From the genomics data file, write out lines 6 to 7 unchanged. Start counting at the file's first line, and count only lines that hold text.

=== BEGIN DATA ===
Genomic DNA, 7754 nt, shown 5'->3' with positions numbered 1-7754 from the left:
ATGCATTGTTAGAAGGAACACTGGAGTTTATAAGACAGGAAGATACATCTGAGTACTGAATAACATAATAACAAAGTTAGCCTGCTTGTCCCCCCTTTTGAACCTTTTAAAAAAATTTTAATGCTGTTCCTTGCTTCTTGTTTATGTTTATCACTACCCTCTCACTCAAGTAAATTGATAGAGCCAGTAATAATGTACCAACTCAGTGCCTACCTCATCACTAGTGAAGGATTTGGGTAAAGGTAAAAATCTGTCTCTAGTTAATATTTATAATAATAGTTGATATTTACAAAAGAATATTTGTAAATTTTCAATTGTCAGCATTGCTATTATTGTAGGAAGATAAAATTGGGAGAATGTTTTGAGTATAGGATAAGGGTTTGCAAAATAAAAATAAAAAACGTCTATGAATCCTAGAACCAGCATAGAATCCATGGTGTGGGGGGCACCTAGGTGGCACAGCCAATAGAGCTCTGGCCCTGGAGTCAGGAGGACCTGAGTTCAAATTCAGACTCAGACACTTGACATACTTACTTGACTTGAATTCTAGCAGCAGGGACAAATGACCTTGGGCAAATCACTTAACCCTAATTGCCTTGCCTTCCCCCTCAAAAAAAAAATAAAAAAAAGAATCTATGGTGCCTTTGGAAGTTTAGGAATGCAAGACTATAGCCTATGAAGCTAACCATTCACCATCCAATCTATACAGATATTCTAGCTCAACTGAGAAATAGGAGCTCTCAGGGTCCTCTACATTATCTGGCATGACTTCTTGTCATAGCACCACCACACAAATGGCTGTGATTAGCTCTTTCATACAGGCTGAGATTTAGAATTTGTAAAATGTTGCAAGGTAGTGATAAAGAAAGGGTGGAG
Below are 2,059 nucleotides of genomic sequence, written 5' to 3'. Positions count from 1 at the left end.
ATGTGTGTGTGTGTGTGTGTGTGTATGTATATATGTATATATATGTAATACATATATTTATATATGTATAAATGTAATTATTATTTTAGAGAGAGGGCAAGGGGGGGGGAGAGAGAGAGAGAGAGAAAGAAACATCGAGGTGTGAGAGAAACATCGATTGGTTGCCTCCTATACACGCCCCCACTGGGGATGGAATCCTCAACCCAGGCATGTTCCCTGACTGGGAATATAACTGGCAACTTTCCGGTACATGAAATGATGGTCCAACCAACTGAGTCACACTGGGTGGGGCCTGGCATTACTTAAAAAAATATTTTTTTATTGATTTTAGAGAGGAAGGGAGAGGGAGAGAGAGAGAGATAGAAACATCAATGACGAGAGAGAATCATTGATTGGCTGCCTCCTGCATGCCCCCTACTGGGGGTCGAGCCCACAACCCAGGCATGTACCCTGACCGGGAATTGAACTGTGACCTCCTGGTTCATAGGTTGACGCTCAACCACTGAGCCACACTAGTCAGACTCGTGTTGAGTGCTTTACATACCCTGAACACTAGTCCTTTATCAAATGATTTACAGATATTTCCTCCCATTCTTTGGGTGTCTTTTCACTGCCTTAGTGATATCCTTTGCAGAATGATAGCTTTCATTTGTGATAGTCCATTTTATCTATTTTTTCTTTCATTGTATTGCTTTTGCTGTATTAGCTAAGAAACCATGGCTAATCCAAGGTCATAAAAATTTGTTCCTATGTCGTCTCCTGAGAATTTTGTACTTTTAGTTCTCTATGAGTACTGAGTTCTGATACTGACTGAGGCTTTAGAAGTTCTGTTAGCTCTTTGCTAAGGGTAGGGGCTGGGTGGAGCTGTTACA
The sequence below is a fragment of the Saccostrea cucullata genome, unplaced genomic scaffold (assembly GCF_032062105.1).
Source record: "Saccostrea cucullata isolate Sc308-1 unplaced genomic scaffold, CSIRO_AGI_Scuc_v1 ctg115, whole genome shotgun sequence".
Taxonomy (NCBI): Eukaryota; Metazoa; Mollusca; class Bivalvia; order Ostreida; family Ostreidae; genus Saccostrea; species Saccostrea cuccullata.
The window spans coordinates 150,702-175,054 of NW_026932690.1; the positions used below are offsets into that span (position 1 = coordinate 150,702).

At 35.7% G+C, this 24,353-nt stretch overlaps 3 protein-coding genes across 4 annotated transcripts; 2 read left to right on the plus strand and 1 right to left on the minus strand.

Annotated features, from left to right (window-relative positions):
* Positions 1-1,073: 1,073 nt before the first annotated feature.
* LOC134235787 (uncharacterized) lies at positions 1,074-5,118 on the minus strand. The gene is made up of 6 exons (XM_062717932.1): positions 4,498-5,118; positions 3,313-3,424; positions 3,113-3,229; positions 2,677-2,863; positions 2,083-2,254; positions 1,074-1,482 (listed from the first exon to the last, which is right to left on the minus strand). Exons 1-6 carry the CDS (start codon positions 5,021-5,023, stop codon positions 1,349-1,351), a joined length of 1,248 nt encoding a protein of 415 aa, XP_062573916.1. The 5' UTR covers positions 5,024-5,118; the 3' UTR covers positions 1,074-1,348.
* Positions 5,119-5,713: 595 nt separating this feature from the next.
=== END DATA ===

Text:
Source record: "Saccostrea cucullata isolate Sc308-1 unplaced genomic scaffold, CSIRO_AGI_Scuc_v1 ctg115, whole genome shotgun sequence".
Taxonomy (NCBI): Eukaryota; Metazoa; Mollusca; class Bivalvia; order Ostreida; family Ostreidae; genus Saccostrea; species Saccostrea cuccullata.